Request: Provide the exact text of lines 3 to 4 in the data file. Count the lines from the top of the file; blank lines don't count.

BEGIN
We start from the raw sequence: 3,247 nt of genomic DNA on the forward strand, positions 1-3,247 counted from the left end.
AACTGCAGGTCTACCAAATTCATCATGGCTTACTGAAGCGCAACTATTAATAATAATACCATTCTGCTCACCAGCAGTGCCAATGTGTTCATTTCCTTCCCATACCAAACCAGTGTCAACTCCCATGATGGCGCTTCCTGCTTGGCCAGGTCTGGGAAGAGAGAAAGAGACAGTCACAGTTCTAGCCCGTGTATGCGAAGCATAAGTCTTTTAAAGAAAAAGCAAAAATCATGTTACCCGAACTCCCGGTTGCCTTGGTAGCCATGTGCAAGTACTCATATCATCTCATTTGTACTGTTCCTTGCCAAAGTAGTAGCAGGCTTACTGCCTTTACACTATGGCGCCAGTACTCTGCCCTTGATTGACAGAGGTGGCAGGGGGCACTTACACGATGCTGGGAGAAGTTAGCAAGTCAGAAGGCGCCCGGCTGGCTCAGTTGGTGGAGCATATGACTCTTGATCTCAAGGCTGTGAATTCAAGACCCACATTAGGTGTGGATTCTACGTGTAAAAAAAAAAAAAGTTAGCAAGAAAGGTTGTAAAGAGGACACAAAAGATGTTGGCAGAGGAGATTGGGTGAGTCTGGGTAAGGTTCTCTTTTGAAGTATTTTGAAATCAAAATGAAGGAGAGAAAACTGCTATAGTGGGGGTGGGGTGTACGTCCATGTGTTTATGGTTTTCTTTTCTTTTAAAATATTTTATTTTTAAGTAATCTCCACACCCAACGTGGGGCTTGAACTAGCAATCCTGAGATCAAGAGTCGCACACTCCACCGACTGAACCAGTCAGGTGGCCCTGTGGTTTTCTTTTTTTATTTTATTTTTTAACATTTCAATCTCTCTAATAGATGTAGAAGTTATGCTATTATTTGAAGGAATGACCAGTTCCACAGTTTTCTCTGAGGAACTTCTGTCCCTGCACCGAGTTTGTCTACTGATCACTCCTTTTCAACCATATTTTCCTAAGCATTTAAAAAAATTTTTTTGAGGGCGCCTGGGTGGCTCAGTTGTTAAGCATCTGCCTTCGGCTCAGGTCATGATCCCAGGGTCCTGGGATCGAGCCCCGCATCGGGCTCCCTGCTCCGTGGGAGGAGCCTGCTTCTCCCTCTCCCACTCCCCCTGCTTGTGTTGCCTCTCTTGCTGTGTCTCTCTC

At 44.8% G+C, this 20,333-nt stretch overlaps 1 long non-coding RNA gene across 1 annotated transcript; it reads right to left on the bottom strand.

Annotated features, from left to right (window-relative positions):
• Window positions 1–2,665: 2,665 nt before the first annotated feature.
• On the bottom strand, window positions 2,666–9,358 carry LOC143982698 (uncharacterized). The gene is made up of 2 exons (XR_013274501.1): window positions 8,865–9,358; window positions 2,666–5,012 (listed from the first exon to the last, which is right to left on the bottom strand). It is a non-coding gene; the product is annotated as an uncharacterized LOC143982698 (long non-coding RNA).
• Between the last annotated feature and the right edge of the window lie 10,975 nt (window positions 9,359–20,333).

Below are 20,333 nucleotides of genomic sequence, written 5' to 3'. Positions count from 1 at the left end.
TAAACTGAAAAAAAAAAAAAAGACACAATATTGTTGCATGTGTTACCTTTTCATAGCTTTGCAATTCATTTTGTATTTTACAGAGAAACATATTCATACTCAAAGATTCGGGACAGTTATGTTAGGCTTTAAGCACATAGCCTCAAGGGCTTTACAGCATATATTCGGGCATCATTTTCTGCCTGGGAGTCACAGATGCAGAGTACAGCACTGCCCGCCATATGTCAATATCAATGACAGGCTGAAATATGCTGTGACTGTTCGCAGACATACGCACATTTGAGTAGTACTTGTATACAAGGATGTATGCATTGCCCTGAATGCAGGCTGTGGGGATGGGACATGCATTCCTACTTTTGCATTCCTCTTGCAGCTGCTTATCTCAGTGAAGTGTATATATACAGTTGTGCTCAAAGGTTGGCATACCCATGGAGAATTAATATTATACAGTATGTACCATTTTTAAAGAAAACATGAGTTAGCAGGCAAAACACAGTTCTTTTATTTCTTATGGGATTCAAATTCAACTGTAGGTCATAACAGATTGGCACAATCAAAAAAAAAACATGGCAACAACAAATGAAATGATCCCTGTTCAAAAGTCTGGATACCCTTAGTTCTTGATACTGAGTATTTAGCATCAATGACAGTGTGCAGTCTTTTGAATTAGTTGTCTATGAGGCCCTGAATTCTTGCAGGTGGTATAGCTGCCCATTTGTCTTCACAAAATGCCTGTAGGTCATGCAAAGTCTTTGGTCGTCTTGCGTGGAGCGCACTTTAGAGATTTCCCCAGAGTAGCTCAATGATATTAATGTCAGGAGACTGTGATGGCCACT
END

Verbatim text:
At 44.8% G+C, this 20,333-nt stretch overlaps 1 long non-coding RNA gene across 1 annotated transcript; it reads right to left on the bottom strand.

Annotated features, from left to right (window-relative positions):